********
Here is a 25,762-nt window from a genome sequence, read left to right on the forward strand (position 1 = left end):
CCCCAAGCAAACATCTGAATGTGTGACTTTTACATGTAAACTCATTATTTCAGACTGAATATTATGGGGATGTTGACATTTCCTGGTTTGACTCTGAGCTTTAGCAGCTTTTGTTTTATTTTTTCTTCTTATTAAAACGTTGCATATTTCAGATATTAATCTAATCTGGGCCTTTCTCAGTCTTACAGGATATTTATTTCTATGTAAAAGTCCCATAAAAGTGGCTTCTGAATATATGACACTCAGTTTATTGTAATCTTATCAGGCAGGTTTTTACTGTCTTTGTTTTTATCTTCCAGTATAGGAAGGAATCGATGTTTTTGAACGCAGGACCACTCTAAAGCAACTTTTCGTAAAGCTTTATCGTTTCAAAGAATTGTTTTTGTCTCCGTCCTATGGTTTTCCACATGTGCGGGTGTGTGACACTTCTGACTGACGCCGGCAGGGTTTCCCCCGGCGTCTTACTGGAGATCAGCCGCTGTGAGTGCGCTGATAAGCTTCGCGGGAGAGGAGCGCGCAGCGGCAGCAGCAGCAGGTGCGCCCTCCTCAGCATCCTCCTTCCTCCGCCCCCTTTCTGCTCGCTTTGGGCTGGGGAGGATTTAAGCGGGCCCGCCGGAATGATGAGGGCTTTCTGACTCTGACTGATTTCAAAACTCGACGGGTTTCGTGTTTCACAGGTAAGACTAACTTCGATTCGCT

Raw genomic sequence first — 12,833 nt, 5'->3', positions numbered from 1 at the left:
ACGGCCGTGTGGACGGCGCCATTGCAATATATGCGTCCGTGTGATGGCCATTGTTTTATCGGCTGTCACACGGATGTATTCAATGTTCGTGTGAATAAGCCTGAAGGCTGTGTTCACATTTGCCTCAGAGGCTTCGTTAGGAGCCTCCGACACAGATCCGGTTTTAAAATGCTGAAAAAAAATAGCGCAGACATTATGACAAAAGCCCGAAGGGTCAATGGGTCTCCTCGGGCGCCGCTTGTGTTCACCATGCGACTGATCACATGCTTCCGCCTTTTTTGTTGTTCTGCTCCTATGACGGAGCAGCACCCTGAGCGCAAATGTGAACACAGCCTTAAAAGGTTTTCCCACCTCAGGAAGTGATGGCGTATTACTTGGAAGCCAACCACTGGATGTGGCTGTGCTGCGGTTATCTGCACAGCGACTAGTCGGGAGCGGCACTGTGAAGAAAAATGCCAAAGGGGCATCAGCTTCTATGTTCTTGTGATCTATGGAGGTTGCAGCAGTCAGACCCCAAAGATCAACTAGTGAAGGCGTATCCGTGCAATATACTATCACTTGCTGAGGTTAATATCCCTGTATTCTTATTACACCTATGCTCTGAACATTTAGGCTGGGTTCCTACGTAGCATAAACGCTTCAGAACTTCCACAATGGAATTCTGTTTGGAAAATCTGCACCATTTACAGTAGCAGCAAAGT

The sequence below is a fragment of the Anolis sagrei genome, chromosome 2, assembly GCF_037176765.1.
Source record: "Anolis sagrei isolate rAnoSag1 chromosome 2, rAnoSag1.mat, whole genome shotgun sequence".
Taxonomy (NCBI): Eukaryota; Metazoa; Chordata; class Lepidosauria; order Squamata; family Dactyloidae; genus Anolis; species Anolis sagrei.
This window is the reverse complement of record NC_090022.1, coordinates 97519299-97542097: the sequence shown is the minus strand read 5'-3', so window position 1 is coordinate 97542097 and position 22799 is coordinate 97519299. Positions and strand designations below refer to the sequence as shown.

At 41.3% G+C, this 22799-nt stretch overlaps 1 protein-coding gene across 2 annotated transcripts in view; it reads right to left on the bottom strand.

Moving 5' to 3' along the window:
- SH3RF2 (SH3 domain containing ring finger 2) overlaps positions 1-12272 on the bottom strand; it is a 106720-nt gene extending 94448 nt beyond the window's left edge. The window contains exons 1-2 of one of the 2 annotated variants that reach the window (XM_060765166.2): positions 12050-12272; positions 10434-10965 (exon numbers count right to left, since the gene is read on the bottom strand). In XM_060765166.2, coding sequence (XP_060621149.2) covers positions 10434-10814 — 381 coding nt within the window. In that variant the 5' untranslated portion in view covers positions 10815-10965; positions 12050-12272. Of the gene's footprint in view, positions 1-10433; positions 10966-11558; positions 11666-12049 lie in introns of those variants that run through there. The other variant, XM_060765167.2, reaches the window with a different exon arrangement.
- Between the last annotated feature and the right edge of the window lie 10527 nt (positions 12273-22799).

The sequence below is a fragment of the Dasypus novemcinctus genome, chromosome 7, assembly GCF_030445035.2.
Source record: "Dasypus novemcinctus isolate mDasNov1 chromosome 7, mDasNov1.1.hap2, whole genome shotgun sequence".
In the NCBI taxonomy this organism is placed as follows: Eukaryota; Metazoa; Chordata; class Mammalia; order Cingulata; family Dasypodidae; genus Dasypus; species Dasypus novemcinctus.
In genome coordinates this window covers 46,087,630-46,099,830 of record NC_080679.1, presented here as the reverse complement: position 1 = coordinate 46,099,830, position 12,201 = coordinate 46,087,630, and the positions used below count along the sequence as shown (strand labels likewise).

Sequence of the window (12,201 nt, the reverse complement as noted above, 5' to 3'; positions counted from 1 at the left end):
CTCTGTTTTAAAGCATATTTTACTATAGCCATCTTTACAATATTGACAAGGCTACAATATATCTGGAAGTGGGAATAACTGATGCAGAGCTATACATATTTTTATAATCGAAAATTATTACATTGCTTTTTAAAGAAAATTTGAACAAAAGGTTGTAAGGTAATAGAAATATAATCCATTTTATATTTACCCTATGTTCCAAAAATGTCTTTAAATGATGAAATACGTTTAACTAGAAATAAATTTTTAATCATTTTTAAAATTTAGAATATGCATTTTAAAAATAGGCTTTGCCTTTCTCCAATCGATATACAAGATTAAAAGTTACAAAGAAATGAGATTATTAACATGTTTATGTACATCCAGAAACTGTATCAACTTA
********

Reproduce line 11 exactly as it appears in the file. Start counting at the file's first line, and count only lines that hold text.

- SH3RF2 (SH3 domain containing ring finger 2) overlaps positions 1-12272 on the bottom strand; it is a 106720-nt gene extending 94448 nt beyond the window's left edge. The window contains exons 1-2 of one of the 2 annotated variants that reach the window (XM_060765166.2): positions 12050-12272; positions 10434-10965 (exon numbers count right to left, since the gene is read on the bottom strand). In XM_060765166.2, coding sequence (XP_060621149.2) covers positions 10434-10814 — 381 coding nt within the window. In that variant the 5' untranslated portion in view covers positions 10815-10965; positions 12050-12272. Of the gene's footprint in view, positions 1-10433; positions 10966-11558; positions 11666-12049 lie in introns of those variants that run through there. The other variant, XM_060765167.2, reaches the window with a different exon arrangement.